Do you like suspense and unusual endings? Many directors and screenwriters make their bets on the unexpected finale. These are mainly detectives and thrillers. And it makes sense because such genres are built on exciting plot and extraordinary events. However, coming up with a non-predictable script with multiple twists is a difficult challenge. So what are the secrets of the success of such movies and how to write a script that will take the viewers’ breaths away?

A Unique Idea

The plot twist is always a surprise to the viewer. If one guesses about the possible turn of the story in advance, there will be no expected effect. So it would help if you did not use the same suggestions twice. You cannot catch the audience on the well-known hook.

A General Roadmap Only

Mapping out every turn of a plot is not a good idea. There should be some room left while writing the scenario. Some of the best ideas may come what you don’t expect this, so give yourself more place for the sudden inspiration. If you lack some confidence or writing skills, there are ways to get help from professionals. Use the assistance of the Essay Service Site. This is an online helper for those who need to get perfectly written papers on demand. The range of options is wide. For instance, the EssayPro team is available around the clock, so you can get the writing assistance whenever it’s required.

Misdirect the Viewers

Misdirection is one of the most popular tools screenwriters use while creating the plot with twists. The main goal of this technique is to make the viewer think that one has figured out the end.  Make an insignificant details important all of a sudden so that the viewer becomes confused.

Details Matter the Most

The twist isn’t about fooling the audience. It should be logically integrated into the general plot, explaining the main idea unpredictably. That’s why experienced screenwriters pay great attention to details, making them an essential part of the movie.  Scatter the history with small hints. Remember Chekhov’s gun hanging in the first act and shooting in the last? That’s what it is.

Clear up Suspicions

The main prerequisites of the story must be hidden. This should be done on the stage of creating a script. Focus on different actions, change POVs, if needed. Let the audience think that some character is a villain, and then turn the hunter into the hunted.

Dead-End

The dead-end is not the easiest, but one of the most effective techniques of an ambiguous ending. It always leaves a feeling of uncertainty. This way, you can also avoid unnecessary explanations and use the imagination of the viewer as the primary tool to decide what is the fate of the characters.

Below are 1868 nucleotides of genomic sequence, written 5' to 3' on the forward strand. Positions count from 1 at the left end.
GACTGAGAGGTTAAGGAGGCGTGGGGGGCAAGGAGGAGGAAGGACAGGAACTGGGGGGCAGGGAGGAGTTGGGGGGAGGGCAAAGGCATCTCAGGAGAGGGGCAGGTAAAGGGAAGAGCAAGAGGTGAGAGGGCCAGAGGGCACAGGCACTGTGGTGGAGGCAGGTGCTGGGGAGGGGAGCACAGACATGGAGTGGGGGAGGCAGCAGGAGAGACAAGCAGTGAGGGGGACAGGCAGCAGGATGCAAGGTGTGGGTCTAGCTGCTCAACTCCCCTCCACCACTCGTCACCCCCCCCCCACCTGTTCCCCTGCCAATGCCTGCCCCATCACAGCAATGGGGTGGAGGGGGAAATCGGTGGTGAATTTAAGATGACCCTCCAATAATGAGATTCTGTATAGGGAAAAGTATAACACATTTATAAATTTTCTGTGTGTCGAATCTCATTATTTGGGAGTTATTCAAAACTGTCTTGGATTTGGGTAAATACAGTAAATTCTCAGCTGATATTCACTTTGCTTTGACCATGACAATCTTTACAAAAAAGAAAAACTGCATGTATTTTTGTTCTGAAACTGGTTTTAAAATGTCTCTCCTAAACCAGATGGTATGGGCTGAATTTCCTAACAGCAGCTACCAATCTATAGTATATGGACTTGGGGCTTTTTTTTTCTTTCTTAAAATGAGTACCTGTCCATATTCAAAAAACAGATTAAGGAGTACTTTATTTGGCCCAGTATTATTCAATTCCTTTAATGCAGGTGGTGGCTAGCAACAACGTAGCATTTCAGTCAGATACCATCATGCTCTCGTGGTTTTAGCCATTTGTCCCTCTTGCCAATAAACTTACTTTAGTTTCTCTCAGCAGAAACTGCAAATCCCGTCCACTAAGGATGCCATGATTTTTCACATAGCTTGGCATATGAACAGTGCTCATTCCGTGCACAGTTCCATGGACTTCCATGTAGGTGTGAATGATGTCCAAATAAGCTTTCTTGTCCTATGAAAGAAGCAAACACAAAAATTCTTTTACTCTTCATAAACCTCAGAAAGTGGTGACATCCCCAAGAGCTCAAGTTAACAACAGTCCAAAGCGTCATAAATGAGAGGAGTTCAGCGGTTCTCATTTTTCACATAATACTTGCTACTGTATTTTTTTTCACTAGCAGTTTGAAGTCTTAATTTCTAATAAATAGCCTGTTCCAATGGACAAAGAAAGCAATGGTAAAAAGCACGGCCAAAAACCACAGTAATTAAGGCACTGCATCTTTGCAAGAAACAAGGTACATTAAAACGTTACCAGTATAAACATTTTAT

Unreliable Storyteller

We tend to trust the narrator without thinking that one can easily be a liar. This is more about the subjectivity factor. By taking advantage of this technique, you can make a finale quite different from the expectations set. But do not forget that his unreliability must be hidden for a while.

Make Your Twist Emotional

Emotions influence film judgment and perception of the movie a lot. If the story leaves viewers indifferent to the main characters, it’s the indicator of the failure. So try to play on the feelings of the audience and make your twist emotional. If your plot is mostly positive – add the turn with the negative emotions or some situation.

“No One is Safe” Technique

Not all movies have a happy ending, especially those with outstanding plot twists. Screenwriters often kill the main character to make the story more emotional. However, some Hollywood filmmakers use “no one is safe” technique with characters of a different magnitude to make the movie even more unpredictable.

Don’t Oversell the Twists

The twist should surprise, but not annoy viewers. Purple dinosaurs in a detective? Definitely not the best idea. Enrich your story with the twists, but don’t oversell them. Otherwise, the story may be spoilt.

Don’t Explain the Idea Too Much

Each of the plot elements does not require abundant explanations. You have to create space for the viewers to think. Put the unimportant events in the middle of your plot. This distracts the audience from the essential details of the events. Quentin Tarantino used it in “Pulp Fiction.” No one still knows what was in a black briefcase carried by Jules and Vincent. And it does not have an impact on the major plot. However, fans are still looking for answers and create dozens of theories what was in Marcellus Wallace’s briefcase.

Put Yourself in the Viewer’s Shoes

Imagine that you are not the author of your plot. How would you react to the turns of the event? This is a simple but effective technique to review the quality of the story. Make notes and suggest several potential endings and try to understand what you as a viewer would like the most.

Wrapping Up

These are just a few ways out of hundreds of how one can create a script with multiple plot twists. It could be challenging to make a movie that can impress millions of viewers. But don’t try to use all the tools at once. Work on your own style and try to stand out from the crowd.